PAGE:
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Bill Proposed to Ban Employers, Schools from Asking for Facebook Passwords

It might soon be illegal for employers or schools to ask for passwords to social networks like Facebook and Twitter, now that a group of lawmakers proposed a bill to prevent it.

The proposal comes after many have reported firms requiring passwords as a condition of employment. Some schools have also been reported for making it a requirement for enrollment.

It is a reintroduction of a bill that was proposed last year, and is aimed at protecting the privacy of social media users.

"The lack of clarity in the law puts individuals in a position where they either have to give up vital, private information, or risk losing their job, potential job, or enrollment in school and involvement in the school's sports programs," Representative Eliot Engel, one of the bill's sponsors, said.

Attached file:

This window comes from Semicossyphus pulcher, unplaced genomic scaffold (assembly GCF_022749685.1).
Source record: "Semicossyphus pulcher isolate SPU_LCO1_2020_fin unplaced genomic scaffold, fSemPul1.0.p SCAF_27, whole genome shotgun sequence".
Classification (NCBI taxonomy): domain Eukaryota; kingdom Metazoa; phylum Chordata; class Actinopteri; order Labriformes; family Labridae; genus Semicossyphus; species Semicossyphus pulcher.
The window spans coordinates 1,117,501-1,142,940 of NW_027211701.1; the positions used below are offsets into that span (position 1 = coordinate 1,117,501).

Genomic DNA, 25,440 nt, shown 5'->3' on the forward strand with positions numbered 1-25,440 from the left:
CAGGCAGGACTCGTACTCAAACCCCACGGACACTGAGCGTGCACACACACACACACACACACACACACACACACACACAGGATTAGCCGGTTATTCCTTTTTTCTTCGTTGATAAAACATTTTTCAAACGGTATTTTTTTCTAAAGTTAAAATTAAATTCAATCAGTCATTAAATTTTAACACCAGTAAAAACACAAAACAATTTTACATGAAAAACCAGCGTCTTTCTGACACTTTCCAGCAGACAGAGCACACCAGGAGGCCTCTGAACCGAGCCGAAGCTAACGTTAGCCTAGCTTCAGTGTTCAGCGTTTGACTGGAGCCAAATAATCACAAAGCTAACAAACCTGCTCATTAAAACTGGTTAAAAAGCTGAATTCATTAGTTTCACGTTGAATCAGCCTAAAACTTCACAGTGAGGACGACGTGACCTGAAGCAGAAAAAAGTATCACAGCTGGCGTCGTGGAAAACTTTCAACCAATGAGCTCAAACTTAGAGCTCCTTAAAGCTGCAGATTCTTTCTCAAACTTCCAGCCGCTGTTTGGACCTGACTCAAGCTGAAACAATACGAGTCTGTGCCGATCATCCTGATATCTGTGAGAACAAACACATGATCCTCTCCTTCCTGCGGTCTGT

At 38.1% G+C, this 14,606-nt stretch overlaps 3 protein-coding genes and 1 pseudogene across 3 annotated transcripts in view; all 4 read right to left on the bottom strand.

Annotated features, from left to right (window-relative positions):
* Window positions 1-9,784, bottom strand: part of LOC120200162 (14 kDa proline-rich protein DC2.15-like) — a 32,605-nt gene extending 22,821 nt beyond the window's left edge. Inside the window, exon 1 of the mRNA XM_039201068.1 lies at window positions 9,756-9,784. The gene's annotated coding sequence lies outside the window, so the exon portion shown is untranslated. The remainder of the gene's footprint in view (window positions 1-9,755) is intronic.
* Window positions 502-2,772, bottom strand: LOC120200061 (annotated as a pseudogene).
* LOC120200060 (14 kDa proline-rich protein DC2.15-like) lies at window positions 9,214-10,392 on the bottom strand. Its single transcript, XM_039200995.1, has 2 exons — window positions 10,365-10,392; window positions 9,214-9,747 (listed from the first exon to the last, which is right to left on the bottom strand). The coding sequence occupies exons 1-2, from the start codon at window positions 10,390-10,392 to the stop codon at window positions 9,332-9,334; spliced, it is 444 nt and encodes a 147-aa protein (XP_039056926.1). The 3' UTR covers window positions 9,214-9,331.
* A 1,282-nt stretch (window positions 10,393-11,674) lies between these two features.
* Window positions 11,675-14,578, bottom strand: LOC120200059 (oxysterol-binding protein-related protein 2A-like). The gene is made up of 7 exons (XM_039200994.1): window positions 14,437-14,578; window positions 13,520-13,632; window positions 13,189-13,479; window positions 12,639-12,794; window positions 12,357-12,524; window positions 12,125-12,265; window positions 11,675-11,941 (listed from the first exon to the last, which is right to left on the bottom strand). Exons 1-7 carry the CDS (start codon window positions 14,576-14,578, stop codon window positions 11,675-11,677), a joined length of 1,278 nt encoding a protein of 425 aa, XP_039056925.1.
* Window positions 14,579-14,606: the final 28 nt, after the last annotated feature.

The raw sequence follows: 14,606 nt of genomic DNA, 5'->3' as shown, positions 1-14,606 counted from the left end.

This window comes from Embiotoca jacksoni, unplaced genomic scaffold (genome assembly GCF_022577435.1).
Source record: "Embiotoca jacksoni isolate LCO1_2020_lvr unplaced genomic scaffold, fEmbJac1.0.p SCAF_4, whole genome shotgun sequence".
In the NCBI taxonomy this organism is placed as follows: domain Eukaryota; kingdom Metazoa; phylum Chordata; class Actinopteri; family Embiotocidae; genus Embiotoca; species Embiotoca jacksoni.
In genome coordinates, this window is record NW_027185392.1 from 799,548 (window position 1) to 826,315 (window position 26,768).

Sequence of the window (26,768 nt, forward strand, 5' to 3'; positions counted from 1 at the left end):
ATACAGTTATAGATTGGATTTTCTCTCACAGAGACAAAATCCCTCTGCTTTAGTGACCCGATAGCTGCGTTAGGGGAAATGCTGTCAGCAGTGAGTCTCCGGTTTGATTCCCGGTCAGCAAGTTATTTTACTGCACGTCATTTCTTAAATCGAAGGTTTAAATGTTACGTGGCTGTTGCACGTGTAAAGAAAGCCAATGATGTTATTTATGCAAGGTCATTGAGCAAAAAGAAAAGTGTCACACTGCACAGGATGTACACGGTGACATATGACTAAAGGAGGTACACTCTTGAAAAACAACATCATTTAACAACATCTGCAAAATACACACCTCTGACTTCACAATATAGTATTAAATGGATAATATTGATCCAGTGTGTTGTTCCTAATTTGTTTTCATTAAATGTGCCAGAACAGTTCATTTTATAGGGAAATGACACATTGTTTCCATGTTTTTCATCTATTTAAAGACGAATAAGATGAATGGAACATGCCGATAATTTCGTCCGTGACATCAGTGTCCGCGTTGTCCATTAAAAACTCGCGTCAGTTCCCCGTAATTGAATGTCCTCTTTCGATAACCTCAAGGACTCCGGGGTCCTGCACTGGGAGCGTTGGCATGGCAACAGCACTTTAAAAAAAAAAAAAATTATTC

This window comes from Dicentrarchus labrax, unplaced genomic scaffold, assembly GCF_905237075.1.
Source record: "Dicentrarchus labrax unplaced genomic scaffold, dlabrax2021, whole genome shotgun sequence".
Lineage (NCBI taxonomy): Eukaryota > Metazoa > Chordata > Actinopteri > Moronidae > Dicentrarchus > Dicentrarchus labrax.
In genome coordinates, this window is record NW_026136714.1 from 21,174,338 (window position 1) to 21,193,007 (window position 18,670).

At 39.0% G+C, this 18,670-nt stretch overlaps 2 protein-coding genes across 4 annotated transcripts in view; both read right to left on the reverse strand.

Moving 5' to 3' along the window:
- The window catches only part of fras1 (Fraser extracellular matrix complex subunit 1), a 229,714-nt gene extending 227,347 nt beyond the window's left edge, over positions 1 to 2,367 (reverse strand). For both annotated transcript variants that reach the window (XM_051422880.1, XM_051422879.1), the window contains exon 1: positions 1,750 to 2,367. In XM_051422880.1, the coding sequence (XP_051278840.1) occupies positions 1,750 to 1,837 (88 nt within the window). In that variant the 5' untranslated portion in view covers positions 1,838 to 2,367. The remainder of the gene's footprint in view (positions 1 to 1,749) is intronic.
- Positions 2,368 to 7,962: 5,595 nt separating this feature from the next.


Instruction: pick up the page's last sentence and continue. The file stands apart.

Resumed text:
"Frankly, when there are no laws prohibiting institutions from requiring this information, it becomes a common practice."

Called the Social Networking Online Protection Act, it would ensure those seeking employment or those already employed would not be required to reveal their passwords to employers. The same goes for those applying or already enrolled in school.

Similar bills have already been enacted in six states, including: California, Delaware, Illinois, Maryland, Michigan and New Jersey. The lawmakers argue that a federal bill is needed.

"Asking for someone's password is like asking for a key to their home," Rep. Jan Schakowsky said.

"Privacy is a basic right that all Americans share, and one that we should act to protect; this legislation sets boundaries," she said. "No one seeking an educational or job opportunity should have to worry that their personal password information will be required as a condition of enrollment or employment."

If the bill is passed, Bradley Shear, an attorney involved in the legislation, said it would protect businesses as well as educational institutions.

“It protects the personal privacy of students, student applicants, job applicants and employees,” Shear said. “It also provides a legal liability shield for employers, businesses and schools. This is a comprehensive and positive piece of legislation.”



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